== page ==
Tuesday, May 23, 2017

Notes For May 23rd, 2017


This Day In Literary History

On May 23rd, 1910, the famous American children's book writer Margaret Wise Brown was born in Brooklyn, New York. The second of three children, she and her siblings suffered from their parents' rotten marriage. When Margaret had the opportunity to go to boarding school, she readily accepted.

Margaret graduated from Hollins College in 1932 with an English degree. She became a teacher, and in her spare time, an art student. But her true passion was writing, and she decided to write children's books. Her first, When the Wind Blew, was published in 1937.

Margaret Wise Brown would author dozens of children's books and work with different illustrators. Her most famous illustrator was Clement Hurd, who drew the pictures for her most famous book, a classic first published in 1947.

Goodnight Moon featured a story in the form of a rhyming poem which told of a bunny's unusual bedtime ritual: saying goodnight to various objects in his room. The story takes place entirely in the bedroom, and the incredibly detailed illustrations change slightly from page to page.

The subtle but noticeable changes in the same basic images were deliberately included so that the attentive child (or adult) reading the book would catch them.

The changes included socks that disappear, different numbers of books on the bookshelf, different stripes on the bunny's nightshirt, and the hands on the two clocks moving.

The gentle story and unforgettable pictures would make Goodnight Moon an all-time favorite. Parents still read it to their young children at bedtime. The book would be adapted for cable TV in 1999 as part of the animated HBO special, Goodnight Moon and Other Sleepytime Tales.

Over the years, new editions of Goodnight Moon would be published with different illustrations, but the original edition, with Clement Hurd's memorable illustrations, is still in print. The most recent edition was digitally altered for being politically incorrect.

Unlike other classic children's books where the text or illustrations were cut or altered, it was the photograph of Hurd that was digitally altered to remove the cigarette he held, leaving his fingers extended, but holding nothing.

Other classic children's books by Margaret Wise Brown include The Little Island (1946), which won a Caldecott Honor recognition, and Little Lost Lamb (1947), which won the Caldecott Medal. She also wrote several books for the famous Little Golden Books line.

The extremely prolific Brown would write dozens of children's books. She once claimed that every morning, she would wake up with a "head full of stories" that she had to put on paper. She fought hard for royalties at a time when most publishers would only pay writers a flat fee for their manuscripts.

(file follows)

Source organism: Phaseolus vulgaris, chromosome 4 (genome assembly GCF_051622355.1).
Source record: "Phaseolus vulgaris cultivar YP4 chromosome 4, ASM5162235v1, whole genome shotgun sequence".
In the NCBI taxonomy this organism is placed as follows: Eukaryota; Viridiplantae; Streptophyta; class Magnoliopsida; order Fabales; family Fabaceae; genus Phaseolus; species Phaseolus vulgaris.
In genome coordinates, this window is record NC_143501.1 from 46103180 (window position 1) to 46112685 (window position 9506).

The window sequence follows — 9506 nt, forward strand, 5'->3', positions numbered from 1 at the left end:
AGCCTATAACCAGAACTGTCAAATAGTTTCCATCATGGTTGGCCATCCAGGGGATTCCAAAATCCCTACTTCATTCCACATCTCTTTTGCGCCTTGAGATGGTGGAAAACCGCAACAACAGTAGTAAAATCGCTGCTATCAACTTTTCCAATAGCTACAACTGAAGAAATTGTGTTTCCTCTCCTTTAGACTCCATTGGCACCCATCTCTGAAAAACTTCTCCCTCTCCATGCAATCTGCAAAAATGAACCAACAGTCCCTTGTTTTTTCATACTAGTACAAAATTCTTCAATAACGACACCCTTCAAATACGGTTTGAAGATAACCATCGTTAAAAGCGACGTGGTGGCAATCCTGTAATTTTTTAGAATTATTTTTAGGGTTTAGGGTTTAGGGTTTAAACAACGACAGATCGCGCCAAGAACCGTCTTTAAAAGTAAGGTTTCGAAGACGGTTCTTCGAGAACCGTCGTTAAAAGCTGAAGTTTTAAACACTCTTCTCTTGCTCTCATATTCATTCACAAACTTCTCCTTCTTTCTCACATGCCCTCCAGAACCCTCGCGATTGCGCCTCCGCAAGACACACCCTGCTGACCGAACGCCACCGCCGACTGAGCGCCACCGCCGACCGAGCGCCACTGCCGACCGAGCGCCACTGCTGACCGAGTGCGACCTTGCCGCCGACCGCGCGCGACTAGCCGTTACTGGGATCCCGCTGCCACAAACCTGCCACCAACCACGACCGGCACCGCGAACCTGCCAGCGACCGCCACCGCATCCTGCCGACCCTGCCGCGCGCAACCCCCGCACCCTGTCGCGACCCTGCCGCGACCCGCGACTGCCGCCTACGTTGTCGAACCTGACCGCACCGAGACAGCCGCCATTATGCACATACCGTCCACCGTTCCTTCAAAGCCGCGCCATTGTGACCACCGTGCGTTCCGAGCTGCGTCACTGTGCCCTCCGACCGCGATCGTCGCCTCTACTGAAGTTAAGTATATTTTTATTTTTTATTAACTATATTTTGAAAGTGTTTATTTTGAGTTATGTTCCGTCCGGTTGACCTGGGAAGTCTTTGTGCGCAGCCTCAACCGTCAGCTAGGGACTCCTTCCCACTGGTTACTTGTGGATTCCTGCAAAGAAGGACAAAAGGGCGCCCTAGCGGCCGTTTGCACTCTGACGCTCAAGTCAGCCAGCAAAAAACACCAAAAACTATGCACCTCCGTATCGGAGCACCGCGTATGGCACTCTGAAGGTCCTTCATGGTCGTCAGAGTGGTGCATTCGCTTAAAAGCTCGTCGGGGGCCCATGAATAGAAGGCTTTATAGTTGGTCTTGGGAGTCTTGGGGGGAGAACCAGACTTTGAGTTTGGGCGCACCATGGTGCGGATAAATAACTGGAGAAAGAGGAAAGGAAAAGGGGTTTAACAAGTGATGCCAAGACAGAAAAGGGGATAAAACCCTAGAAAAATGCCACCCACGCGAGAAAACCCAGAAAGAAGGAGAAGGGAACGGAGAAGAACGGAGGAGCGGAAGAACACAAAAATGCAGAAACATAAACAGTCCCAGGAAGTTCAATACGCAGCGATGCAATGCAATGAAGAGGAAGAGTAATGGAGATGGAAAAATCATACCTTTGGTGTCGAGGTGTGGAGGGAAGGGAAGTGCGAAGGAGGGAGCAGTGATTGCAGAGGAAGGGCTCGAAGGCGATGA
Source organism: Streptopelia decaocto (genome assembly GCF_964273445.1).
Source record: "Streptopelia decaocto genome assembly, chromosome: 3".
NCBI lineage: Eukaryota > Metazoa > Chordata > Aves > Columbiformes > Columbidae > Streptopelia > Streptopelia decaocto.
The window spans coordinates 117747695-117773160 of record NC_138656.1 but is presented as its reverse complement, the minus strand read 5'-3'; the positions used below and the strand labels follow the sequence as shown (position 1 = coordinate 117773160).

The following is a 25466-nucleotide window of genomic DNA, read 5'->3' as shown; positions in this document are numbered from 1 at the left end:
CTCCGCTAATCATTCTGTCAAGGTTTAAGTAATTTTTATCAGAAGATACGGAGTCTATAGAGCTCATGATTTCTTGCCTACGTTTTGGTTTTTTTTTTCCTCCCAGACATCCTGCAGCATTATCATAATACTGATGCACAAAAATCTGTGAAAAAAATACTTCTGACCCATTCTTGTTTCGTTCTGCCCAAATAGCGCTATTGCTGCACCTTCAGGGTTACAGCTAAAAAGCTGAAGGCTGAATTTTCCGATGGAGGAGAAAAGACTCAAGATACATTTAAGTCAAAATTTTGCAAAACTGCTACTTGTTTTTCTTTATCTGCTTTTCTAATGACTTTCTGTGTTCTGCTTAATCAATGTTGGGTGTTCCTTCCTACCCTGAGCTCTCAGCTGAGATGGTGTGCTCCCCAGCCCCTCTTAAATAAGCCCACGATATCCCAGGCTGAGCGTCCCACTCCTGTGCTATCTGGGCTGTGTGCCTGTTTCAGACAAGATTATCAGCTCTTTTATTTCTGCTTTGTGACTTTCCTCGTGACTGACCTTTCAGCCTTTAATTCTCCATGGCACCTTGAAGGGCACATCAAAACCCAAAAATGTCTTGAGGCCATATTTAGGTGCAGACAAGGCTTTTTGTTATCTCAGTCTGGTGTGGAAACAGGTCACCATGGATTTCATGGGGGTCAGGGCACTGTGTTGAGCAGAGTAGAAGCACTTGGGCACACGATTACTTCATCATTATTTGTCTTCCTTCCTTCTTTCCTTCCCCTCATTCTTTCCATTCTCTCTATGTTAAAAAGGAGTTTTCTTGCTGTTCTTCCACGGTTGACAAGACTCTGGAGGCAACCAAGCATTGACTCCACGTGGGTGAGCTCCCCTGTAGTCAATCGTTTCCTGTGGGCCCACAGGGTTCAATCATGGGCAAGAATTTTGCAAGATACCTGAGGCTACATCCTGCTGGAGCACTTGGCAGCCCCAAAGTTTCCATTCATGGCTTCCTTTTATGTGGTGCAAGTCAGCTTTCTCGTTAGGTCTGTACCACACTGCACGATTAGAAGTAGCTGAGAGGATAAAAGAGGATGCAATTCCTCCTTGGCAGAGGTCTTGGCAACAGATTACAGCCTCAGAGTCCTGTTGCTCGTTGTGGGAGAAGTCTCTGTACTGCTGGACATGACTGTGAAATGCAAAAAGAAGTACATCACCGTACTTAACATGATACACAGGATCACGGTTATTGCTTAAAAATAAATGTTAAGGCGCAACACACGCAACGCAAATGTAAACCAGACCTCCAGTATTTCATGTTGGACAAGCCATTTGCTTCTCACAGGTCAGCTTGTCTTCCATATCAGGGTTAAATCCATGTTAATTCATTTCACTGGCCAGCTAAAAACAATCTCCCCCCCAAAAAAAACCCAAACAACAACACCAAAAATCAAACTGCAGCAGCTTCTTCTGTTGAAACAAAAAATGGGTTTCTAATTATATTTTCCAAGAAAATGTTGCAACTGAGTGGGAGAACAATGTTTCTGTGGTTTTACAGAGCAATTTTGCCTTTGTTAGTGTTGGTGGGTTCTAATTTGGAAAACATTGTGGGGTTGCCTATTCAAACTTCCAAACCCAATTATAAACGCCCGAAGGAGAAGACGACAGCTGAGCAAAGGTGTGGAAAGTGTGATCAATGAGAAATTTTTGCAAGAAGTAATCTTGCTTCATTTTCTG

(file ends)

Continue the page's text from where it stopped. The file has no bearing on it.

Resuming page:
As a writer, she employed a pioneering "here and now" philosophy, believing that children would rather read stories based on their own lives than read fairy tales and fables.

Brown enjoyed a flamboyant personal life. An early feminist and openly bisexual, she once dated Prince Juan Carlos of Spain. Later, she began a relationship with poet, playwright, and actress Blanche Oelrichs.

Oelrichs was best known by her pen name, Michael Strange, and most famous for being the ex-wife of legendary actor John Barrymore, who had starred in her play, Clair de Lune.

In 1952, after her relationship with Oelrichs had ended, Margaret met John Stillman "Pebbles" Rockefeller Jr. at a party and it was love at first sight.

They became engaged, but sadly, while on a book promotional tour in France, she died suddenly from a pulmonary embolism - a complication from emergency surgery for an ovarian cyst. She was 42 years old.

After Brown's death, her will revealed that she had bequeathed the royalties for many of her books to Albert Clarke, a neighbor boy who was nine years old when she died. Clarke was a troubled boy who grew up to be a troubled adult. He squandered the millions he made from Brown's royalties.

Clarke once claimed that he was Brown's illegitimate son, a claim that was widely dismissed. However, since Brown was cremated and her ashes scattered in the sea near her home in Maine, the claim couldn't be disproved by a blood test.

Brown's sister, Roberta Brown Rauch, later discovered a cache of over 70 unpublished manuscripts that Margaret had written. Unable to get them published, Roberta kept them in a cedar trunk for decades. They were rediscovered by Amy Gary of the publishing firm WaterMark, Inc. in 1991.


Quote Of The Day

“In this modern world where activity is stressed almost to the point of mania, quietness as a childhood need is too often overlooked. Yet a child's need for quietness is the same today as it has always been - it may even be greater - for quietness is an essential part of all awareness. In quiet times and sleepy times a child can dwell in thoughts of his own, and in songs and stories of his own.” - Margaret Wise Brown


Vanguard Video

Today's video features the animated adaptation of Margaret Wise Brown's classic children's book, Goodnight Moon - narrated by Susan Sarandon. Enjoy!

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